Official English Website
Mud Bay Indian Shaker Church is the first church built by the Indian Shaker Church. The first Shaker Indian church called the "mother church", was built c. 1885 near Olympia the capital of Washington Territory. The structure was built on a shoulder of the Black Hills above Mud Bay, at the southern end of Eld Inlet, an arm of Puget Sound, it was near the homes of Louis "Mud Bay Louie" Yowaluch and his brother Sam "Mud Bay Sam" Yowaluch, co-founders of the church and second "headman"s respectively. Mud Bay Sam was the first Bishop after incorporation of Shaker Indian Church in 1910; the original church was oriented in an east-west direction, in a manner that would set the pattern for subsequent church architecture. The earliest several churches were about 18-by-24-foot plain wooden buildings with 10-foot shingle roofs, stout wooden doors and floors; the Mud Bay church was rebuilt in 1910. List of Indian Shaker Church buildings in Washington Sources "Washington churches", INDIAN SHAKER CHURCH OF WASHINGTON, RECORDS, Washington Secretary of State, c.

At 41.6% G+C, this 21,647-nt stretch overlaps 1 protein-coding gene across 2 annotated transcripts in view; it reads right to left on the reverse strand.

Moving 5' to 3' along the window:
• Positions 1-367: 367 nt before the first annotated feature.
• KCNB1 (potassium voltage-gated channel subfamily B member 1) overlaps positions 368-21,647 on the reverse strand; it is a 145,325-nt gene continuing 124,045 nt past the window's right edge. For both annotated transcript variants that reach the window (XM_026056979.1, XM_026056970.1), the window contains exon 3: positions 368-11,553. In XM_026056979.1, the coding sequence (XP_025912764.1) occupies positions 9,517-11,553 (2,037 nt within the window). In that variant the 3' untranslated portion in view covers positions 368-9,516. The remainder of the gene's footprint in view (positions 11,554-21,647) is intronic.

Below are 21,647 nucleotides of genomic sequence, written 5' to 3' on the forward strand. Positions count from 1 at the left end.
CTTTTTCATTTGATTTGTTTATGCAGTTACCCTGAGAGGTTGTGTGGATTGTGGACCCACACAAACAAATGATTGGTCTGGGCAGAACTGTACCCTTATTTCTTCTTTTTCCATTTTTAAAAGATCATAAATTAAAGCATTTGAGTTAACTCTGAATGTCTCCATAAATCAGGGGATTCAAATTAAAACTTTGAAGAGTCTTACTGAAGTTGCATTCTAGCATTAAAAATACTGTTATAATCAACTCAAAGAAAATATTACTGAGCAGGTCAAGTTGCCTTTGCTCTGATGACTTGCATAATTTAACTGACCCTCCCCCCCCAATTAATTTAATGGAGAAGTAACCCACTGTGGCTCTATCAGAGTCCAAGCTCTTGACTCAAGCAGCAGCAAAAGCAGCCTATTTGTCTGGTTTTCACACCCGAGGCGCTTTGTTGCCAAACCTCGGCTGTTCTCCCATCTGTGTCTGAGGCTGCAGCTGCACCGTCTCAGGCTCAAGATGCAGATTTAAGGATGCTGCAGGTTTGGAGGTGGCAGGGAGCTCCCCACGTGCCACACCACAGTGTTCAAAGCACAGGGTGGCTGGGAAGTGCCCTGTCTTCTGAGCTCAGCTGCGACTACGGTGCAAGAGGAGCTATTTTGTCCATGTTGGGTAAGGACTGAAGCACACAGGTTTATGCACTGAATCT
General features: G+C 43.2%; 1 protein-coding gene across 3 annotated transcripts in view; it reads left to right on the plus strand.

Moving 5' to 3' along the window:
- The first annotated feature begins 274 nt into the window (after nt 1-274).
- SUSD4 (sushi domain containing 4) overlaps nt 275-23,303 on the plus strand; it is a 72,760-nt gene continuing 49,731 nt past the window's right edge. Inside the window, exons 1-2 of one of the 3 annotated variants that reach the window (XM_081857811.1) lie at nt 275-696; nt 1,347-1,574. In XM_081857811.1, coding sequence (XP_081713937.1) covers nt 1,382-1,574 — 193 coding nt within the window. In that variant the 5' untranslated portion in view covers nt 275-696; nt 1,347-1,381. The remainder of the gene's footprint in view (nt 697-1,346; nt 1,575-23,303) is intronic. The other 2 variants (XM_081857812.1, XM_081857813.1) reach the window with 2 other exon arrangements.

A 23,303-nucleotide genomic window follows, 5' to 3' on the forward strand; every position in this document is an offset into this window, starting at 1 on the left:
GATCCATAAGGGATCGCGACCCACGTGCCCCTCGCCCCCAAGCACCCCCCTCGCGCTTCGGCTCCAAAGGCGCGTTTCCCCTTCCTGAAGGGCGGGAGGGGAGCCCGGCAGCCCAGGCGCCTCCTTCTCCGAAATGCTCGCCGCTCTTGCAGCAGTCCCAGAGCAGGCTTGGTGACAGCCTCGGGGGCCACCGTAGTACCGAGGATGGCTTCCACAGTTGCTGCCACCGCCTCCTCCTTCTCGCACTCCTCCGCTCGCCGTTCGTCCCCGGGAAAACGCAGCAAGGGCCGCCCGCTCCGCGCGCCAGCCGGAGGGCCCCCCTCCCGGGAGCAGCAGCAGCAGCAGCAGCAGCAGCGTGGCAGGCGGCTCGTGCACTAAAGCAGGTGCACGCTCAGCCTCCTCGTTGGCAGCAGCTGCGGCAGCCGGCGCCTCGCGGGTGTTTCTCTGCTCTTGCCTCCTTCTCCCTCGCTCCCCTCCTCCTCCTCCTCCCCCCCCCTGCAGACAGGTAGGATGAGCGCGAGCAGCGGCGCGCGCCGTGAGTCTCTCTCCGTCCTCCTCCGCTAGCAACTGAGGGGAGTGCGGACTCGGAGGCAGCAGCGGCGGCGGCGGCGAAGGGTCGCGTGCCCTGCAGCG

1996, pp. 16–17, Ms 29 Wilkinson, The People Are Dancing Again: The History of the Siletz Tribe of Western Oregon, University of Washington Press, p. 253, ISBN 9780295802015 Ruby, Robert H.. S. Government Printing Office "Indian Shakers", New York Evening Post, July 29, 1896 – via Fultonhistory.com Steele, E. N; the rise and decline of the Olympia oyster, Washington: Fulco Publications, doi:10.5962/bhl.title.6544 Potter, Elizabeth Walton, National Register of Historic Places nomination form: Indian Shaker Church in Marysville, U. S. National Park Service Barnett, H. G. Indian Shakers: A Messianic Cult of the Pacific Northwest, SIU Press, ISBN 9780809385720 Media related to Mud Bay Indian Shaker Church at Wikimedia Commons